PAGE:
Now that the FA has effectively scuppered the EFL’s ‘Whole Game Solution’ project (aimed at creating four divisions of 20 teams each), would it be too much to expect the EFL to use the time thus freed up to address some of the more pressing governance issues in the game?
And would it be too much to expect the FA to give its support? There is much that needs attention.
It is important for fans of all clubs in crisis to keep up the pressure on football’s governing bodies to take note of the level of dissatisfaction that exists at Blackburn, Blackpool, Bolton, Charlton, Coventry and Leyton Orient.
The EFL and FA may not like the phrase ‘Clubs In Crisis’ but it is a reality they need to get to grips with and do something constructive about.
Existing controls, including the self-assessed Owners and Directors Test (which replaced the Fit and Proper Persons Test), are wholly inadequate to ensure proper custodianship of our football clubs, and the more money that pours into the game, the more important it is to get good governance in place and to ensure that the fans are properly recognised as key stakeholders in the game who are represented in the process.
Blackpool Supporters’ Trust members (and any other Blackpool fans are welcome to join in) will be holding a demonstration in conjunction with Leyton Orient fans ahead of and during the game at Brisbane Road on Saturday.
Supporters of both teams will join together as fans united to send an unequivocal message to their clubs’ owners: ‘WE WANT OUR CLUBS BACK’.
BST and LOFT (Leyton Orient Fans’ Trust) are calling on both sets of fans to send a clear message during the game to their clubs’ respective owners and to football’s governing bodies that they support their teams but not the current regimes.
After Saturday, Blackpool’s next league game in on Tuesday at Mansfield, who have a policy (fixed for the season) of making every game all-ticket and requiring away supporters to purchase their tickets through the visiting club.
They offer no online option and no pay-on-the-gate.
It is the first time the Trust has encountered this situation, and despite attempts to negotiate an official alternative with Mansfield Town, there isn’t one.
In the circumstances, the Trust suggests that every fan who is adhering strictly to the ethical boycott should consider boycotting Tuesday night’s game at Mansfield in line with that principle (though the choice is for the individual to make).
By contrast, tickets for the game at Stevenage in December are on sale now to away fans via the Stevenage FC club website.
It is reassuring to see the Seasiders moving closer to the play-off places than the relegation slots after a run of good results.
This recent improvement has led to the inevitable discussion among fans as to how many people are likely to break the boycott and start paying to go into Bloomfield Road again if the football on offer is getting better.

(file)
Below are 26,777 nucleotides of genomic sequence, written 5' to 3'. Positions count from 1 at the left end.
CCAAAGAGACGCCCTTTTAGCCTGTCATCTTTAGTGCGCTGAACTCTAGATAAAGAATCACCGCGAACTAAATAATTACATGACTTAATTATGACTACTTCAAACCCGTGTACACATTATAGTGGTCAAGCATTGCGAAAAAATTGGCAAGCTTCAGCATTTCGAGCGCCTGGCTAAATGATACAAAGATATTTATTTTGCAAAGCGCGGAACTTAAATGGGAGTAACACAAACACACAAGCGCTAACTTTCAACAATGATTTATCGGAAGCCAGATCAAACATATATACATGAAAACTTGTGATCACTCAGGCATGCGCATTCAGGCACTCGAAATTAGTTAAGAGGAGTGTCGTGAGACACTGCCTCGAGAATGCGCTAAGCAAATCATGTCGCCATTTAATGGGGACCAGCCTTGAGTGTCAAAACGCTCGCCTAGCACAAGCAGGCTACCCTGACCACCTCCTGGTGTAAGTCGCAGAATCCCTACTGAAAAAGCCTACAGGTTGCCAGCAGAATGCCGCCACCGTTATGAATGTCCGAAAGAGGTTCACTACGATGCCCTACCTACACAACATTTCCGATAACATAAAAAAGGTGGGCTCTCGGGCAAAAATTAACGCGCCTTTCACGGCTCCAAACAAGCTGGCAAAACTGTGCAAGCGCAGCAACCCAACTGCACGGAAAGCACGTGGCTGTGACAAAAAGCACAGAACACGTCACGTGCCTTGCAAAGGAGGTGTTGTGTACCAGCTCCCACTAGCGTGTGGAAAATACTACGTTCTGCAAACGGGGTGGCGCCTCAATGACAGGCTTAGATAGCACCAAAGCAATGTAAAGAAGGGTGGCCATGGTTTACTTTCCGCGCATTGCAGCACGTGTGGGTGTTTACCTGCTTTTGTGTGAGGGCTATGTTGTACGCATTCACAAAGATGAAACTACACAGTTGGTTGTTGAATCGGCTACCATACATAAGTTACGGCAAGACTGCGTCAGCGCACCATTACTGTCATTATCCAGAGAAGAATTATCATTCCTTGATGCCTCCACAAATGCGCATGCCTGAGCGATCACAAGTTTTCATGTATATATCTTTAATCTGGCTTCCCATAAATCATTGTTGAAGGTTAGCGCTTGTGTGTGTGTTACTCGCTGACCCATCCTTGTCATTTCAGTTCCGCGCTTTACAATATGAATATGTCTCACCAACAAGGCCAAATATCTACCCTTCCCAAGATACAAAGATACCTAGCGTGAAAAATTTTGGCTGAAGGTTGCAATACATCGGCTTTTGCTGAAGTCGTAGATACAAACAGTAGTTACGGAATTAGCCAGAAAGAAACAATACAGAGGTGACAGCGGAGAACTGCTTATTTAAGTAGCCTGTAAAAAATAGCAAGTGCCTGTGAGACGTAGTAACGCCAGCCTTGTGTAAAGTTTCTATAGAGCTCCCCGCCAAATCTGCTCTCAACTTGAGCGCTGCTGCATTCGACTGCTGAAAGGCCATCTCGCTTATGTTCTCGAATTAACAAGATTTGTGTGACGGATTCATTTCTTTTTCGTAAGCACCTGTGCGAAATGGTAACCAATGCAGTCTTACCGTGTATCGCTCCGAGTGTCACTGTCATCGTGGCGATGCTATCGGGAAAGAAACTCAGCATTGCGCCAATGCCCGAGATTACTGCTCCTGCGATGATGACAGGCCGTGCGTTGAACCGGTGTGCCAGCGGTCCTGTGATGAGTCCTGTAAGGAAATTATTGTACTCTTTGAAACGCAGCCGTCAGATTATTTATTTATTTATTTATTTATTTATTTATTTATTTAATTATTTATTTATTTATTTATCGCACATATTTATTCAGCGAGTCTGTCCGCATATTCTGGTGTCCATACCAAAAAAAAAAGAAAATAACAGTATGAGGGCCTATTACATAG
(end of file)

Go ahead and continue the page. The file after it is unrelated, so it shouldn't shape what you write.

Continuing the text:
While the decision to attend or not is a matter of personal choice, the suggestion that the majority have only been staying away because of poor results is an insult to the many lifelong fans who have made the incredibly difficult decision to commit to Not A Penny More.
Of course BST respects the democratic right of each fan to choose how to support their team but the Trust would also encourage those who have taken this stance on a point of principle to stand firm. To suggest that a few wins will make everything all right again is completely erroneous.
Even if Blackpool FC were to be promoted, the events of the past few seasons have proved beyond doubt that success on the pitch means a massive pay-day for the owners and precious little for the fans or the club.
In the past, we hoped and believed that success would bring investment and progress but sadly we now know that under the current regime this is not the case.
A string of good results will not bring the fans flooding back, any more than an end to litigation by the owners would if/when that happened.
What is required is regime change at Blackpool FC. Fans withholding their revenue, coupled with the very visual protest that is a near-empty stadium, is helping to create another ‘perfect storm’ and sends the strongest of messages to the current owners that their time really is up.
These are pivotal moments for Blackpool FC and its future.
There has to be resolution to the toxic situation, one which manages to get rid of the tumour without killing the patient. It is vital for the recovery process of the club that the fan-base emerges strong and united.
No matter how slow or frustrating the process of bringing about change might seem, it has to be achieved by being principled and tenacious, by winning the arguments while respecting every fan’s right to support the team as they choose, by focussing on the real cause of the problem and by avoiding divisive acts of infighting, intimidation and bullying.